ASPPH NHTSA Fellows Investigate Traffic Safety in Pacific Northwest

In a recent visit to Region 10, three NHTSA Public Health Fellows spent time in the field learning about how state, federal, and local partners coordinate to improve traffic safety.

[Photo: (left to right) Ms. Monika Ramnarayan, Ms. Noelle Ortiz, Ms. Nicole Booker, with Mr. Max Sevareid, Region 10 regional program manager]

Since 2004, NHTSA’s Office of Research and Program Development has housed recent Master of Public Health graduates as Fellows in partnership with the Association of Schools and Programs of Public Health (ASPPH).  Fellows help strengthen the interface between public health and traffic injury prevention, supporting safety initiatives that advance NHTSA’s mission.  Currently, six Fellows work across various NHTSA program and research offices.  Three Fellows, Nicole Booker, Noelle Ortiz, and Monika Ramnarayan, recently visited the Pacific Northwest to better understand NHTSA’s efforts in western States.

[Photo: Dr. Beth Ebel at the HIPRC]

The Fellows joined NHTSA Regional Administrator, Greg Fredericksen, to help NHTSA staff host the Region 10 Leadership and Training Forum in Boise, Idaho.  The forum brought together staff from the State Highway Safety Offices (SHSOs) of Alaska, Idaho, Montana, Oregon, and Washington to discuss communication, problem identification, and new grant requirements.  SHSO staff presented on effective local programs and challenges each State faces.  The Fellows dined on local fair, like the local favorite Big Jud’s, and took a tour of the State Capitol with Lisa Losness of Idaho’s SHSO.

The Fellows next presented on their research to the Harborview Injury Prevention and Research Center (HIPRC), a Seattle partner to NHTSA and Washington (WA) State’s traffic safety community.  Noelle shared her study observing pedestrian and driver distraction in Washington D.C.  Monika discussed her project analyzing racial and ethnic disparities in alcohol-impaired driving crashes.  Nicole then addressed occupant protection challenges in identifying hard-to-reach populations.  HIPRC staff, led by Dr. Beth Ebel, then discussed data challenges and shared State experiences in injury prevention research and advocacy.  Dr. Ebel also suggested improvements to the Fellows’ methodologies.  Rob Kaufman, previous HIPRC manager of NHTSA’s Crash Injury Research and Engineering Network (CIREN), then shared details of recent projects and Emergency Medical Service efforts in Seattle.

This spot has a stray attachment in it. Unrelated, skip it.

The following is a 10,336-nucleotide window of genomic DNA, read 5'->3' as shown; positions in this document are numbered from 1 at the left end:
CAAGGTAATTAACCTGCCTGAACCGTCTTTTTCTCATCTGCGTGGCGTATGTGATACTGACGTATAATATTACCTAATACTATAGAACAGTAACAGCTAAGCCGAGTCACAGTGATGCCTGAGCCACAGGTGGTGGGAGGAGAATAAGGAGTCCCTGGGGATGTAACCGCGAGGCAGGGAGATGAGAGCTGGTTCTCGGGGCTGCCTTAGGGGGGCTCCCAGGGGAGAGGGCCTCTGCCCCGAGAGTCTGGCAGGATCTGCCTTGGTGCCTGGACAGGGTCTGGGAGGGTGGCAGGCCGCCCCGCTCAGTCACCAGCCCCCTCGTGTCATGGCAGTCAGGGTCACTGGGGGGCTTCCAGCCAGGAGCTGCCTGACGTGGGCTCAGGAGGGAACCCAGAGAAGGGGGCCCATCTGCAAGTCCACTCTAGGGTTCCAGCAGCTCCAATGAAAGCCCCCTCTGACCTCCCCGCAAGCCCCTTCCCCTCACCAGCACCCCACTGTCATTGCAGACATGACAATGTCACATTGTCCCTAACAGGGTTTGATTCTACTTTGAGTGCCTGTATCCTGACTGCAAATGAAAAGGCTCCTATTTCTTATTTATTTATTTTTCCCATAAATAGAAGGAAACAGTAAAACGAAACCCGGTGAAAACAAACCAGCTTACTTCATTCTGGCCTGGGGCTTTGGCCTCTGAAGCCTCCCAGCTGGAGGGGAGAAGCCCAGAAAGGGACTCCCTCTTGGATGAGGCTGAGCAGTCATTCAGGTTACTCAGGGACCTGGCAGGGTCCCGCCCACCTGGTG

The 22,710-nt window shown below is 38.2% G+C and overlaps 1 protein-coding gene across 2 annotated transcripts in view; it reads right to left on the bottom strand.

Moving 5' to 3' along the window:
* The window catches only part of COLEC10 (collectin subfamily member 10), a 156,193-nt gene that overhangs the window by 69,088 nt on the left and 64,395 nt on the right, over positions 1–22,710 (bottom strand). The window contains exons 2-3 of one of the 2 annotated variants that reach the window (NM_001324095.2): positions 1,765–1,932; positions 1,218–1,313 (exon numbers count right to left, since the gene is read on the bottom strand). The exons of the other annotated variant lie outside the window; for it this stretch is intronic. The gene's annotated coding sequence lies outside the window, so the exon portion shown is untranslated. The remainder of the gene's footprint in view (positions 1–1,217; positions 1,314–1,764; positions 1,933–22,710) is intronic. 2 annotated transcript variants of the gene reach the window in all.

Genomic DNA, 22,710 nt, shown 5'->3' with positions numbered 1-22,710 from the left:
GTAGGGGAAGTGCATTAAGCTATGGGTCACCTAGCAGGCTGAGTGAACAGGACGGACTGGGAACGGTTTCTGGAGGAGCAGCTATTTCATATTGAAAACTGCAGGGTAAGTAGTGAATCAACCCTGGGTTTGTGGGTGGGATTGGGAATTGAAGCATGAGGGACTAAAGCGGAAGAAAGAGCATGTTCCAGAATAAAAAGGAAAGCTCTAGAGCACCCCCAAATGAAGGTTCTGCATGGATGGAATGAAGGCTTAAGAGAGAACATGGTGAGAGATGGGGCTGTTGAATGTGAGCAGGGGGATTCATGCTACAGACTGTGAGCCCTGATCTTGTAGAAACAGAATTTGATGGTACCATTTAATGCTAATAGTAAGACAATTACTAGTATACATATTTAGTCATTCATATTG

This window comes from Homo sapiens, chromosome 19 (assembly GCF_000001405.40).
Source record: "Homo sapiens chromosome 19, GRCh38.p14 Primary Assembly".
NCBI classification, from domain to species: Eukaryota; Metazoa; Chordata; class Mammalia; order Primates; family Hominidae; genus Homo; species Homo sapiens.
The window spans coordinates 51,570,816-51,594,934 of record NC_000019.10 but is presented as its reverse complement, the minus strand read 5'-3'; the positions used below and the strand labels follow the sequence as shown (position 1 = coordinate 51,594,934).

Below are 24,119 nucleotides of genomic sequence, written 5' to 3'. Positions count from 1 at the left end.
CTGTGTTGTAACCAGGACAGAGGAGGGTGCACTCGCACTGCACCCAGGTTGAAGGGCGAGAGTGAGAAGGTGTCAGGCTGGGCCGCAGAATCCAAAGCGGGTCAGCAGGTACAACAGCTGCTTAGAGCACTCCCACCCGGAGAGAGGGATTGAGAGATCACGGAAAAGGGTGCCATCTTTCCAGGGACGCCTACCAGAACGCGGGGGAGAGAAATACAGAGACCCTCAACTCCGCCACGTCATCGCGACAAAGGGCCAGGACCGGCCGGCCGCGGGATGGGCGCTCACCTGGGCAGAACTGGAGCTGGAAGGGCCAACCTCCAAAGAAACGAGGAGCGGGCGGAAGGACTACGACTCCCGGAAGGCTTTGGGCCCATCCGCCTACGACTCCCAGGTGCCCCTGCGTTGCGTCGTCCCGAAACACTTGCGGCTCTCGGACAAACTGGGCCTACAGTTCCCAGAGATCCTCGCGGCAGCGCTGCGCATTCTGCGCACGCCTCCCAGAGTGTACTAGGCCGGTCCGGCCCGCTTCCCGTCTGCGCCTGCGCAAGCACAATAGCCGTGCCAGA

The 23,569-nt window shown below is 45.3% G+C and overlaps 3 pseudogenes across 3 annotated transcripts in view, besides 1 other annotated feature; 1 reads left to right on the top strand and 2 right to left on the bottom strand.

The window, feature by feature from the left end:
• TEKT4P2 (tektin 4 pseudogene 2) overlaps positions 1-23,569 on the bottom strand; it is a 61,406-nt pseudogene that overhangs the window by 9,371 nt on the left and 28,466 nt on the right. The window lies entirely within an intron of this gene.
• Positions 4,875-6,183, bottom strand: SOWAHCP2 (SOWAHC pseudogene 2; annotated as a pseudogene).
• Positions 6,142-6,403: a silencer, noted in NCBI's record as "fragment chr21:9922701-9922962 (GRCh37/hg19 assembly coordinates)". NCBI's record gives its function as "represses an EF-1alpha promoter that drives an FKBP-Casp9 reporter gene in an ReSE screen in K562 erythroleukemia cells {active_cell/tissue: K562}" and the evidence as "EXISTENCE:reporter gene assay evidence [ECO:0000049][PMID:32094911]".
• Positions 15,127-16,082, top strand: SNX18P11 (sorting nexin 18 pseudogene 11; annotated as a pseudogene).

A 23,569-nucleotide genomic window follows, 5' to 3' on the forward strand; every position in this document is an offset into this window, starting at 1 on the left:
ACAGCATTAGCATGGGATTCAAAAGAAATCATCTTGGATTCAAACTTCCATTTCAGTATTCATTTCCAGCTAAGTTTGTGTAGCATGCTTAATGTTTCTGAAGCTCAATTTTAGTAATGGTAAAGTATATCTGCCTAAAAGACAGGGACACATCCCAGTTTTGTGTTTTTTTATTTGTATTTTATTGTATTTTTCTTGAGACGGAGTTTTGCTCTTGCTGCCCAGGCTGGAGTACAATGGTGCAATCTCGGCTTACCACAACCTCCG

[Photo: Ms. Nicole Booker and Ms. Noelle Ortiz with Region 10 Administrator, Mr. Greg Fredericksen]

At the request of the Washington Traffic Safety Commission (WTSC) research director, Dr. Staci Hoff, the Fellows traveled to Olympia, WA, to present their traffic safety research projects to WTSC staff.  Topics included: motorcycle safety, pedestrian safety, alcohol impaired driving, occupant protection, and distracted driving enforcement.  Discussion allowed the Fellows to receive and provide constructive project feedback and recommendations for future research. Dr. Hoff talked about current traffic safety challenges in Washington and respective research being done by WTSC to address those challenges.  Before leaving Olympia, the Fellows visited Washington’s State capitol building.

The Fellows also spent time with Fredericksen and regional staff, on discussions on topics that included State specific challenges, geographic and topographic differences within and between States, how best to engage dynamic populations in traffic safety outreach, and integrating public health into traffic safety.

[Photo: The fellows with Mr. John Tomlinson of the Idaho Transportation Department (above) and inside Idaho’s Capitol (below)]